- February 28th. 5:00-5:45 (online): What is Happiness? A Panel Discussion with Denver Public Schools GT program (all students are welcome to join). Panelists include Profs. Elizabeth Goodnick, Brian Hutchinson and Adam Graves. Please email [email protected] for event link.
- March 3rd (2:00 p.m) Jordan Student Success Building, Room 400: Young Adult Fiction: Reading and Discussion with Authors. Moderated by Jill Adams; Panelists include Samantha Cohoe and other authors.
A conversation with authors Jenny Elder Moke and Samantha Cohoe about the craft and business of writing, from that shiny new idea to seeing your book on shelves for the first time. The authors will discuss their recent novels, and will share key steps in their process that are essential to starting the journey, staying on the path through the murky middle, and celebrating hard-earned publishing victories.
Jenny is the author of CURSE OF THE SPECTER QUEEN, a gender-bent Indiana Jones-style YA historical adventure, it’s sequel RISE OF THE SNAKE GODDESS (forthcoming 6/22) and HOOD, A Robin Hood retelling about the Prince of Theives’s daughter (Disney/HYPERION). Samantha is the author of BRIGHT RUINED THINGS, a YA historical fantasy about a rich magical family with secrets their young ward uncovers one dangerous night, and A GOLDEN FURY, about a teenaged alchemist fleeing the French Revolution on the verge of creating the Philosopher’s Stone. (Wednesday Books/Macmillan)
Thursday, February 17th
5:30pm – Panel:
1101 13th Street, Denver, CO 80204 (in room Studio 1 on the third floor)
7:00pm – Performance:
Singleton Theater, at the Denver Center for Performing Arts
“Albee, Absurdism, and Adaptation in Who’s Afraid of Virginia Woolf”: Performance and Panel Discussion at the Denver Center for Performing Arts
Panelists include Profs. Rebecca Gorman, Cristina Bejan, and Tish Richard, as well as Sam Wood from DCPA.
This show is currently sold out! If you have already reserved a ticket, it will only be available for pickup at the beginning of the panel discussion. However, if you have not reserved a ticket, there’s still a good chance that we will have one available for you. We will be distributing unclaimed tickets on a first-come, first-served basis at the panel discussion.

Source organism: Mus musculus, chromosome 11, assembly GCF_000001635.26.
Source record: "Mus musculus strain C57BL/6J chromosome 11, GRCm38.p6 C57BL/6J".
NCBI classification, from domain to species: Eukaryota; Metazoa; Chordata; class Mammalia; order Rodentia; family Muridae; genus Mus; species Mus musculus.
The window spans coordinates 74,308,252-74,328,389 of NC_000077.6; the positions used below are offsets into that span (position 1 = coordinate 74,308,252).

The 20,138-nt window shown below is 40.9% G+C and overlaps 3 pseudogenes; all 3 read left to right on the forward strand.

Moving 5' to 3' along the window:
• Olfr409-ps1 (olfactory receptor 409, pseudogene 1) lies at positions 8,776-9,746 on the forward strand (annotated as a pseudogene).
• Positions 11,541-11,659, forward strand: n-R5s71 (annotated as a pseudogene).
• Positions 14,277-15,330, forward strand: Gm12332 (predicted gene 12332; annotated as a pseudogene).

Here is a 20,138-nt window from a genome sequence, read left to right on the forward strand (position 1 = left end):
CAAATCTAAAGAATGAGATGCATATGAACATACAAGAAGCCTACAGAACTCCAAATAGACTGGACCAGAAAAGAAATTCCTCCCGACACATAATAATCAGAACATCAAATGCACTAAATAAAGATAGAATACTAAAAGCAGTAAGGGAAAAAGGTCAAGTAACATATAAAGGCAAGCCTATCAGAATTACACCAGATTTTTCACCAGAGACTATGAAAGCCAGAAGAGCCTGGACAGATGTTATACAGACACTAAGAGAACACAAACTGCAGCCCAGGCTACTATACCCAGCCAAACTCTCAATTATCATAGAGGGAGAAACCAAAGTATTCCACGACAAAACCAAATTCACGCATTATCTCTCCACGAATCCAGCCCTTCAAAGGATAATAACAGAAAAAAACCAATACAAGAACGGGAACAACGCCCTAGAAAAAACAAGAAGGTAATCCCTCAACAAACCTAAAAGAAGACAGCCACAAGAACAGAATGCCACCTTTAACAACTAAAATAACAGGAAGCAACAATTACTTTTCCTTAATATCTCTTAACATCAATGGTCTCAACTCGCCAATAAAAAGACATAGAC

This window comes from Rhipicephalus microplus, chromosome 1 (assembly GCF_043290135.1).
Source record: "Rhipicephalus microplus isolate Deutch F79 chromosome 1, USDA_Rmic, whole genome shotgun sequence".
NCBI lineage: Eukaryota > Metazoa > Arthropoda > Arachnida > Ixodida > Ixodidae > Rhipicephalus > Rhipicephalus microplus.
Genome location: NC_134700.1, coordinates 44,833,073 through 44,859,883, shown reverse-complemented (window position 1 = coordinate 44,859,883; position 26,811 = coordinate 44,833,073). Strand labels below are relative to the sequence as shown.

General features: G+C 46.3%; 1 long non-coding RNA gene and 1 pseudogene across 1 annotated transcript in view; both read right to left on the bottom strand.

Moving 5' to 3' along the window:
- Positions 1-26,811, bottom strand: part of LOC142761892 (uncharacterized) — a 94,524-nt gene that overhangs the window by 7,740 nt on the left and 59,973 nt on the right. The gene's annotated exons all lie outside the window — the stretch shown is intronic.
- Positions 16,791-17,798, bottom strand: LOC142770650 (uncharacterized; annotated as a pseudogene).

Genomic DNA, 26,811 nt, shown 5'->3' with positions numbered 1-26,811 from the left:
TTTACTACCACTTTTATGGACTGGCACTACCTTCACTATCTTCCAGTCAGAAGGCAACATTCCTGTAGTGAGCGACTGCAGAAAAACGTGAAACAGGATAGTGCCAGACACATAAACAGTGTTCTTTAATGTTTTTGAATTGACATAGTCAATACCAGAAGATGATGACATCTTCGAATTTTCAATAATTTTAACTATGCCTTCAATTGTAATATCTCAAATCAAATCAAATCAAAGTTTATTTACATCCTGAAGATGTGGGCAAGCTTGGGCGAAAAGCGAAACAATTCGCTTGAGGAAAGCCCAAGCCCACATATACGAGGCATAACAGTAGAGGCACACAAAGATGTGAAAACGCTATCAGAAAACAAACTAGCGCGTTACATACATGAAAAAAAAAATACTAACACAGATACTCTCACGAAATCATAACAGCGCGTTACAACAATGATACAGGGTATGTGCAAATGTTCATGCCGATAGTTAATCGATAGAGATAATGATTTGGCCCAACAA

Note: Please see the DCPA vaccination and mask requirements here. These apply both to the panel discussion and the performance.
February 3rd, 10-11:30AM (online)
Aristotle’s On the Soul
Professor Caleb Cohoe will discuss Aristotle’s psychology and philosophy of mind with a panel of international experts who have contributed to his newly released book, Aristotle’s On the Soul: A Critical Guide (Cambridge University Press, January 2022). In this work Aristotle aims to uncover the principle of life, what Aristotle calls psuchē (soul). For Aristotle, soul is the form which gives life to a body and causes all its living activities, from breathing to thinking. Aristotle develops a general account of all types of living through examining soul’s causal powers. The thirteen new essays in this Critical Guide demonstrate the profound influence of Aristotle’s inquiry on biology, psychology and philosophy of mind from antiquity to the present. Panelists will share their insights on key Aristotelian topics such as form, reason, capacity, and activity and situate Aristotle in his intellectual and scientific context.
Jason W. Carter (Ludwig Maximilian University of Munich)
Christopher Frey (University of South Carolina)
Katerina Ierodiakonou (University of Geneva and University of Athens)
Mark Johnstone (McMaster University)
Jessica Moss (New York University)
Krisanna Scheiter (Union College)
Politics, Alienation and the Uncanny: A Michael Haneke Film Retrospective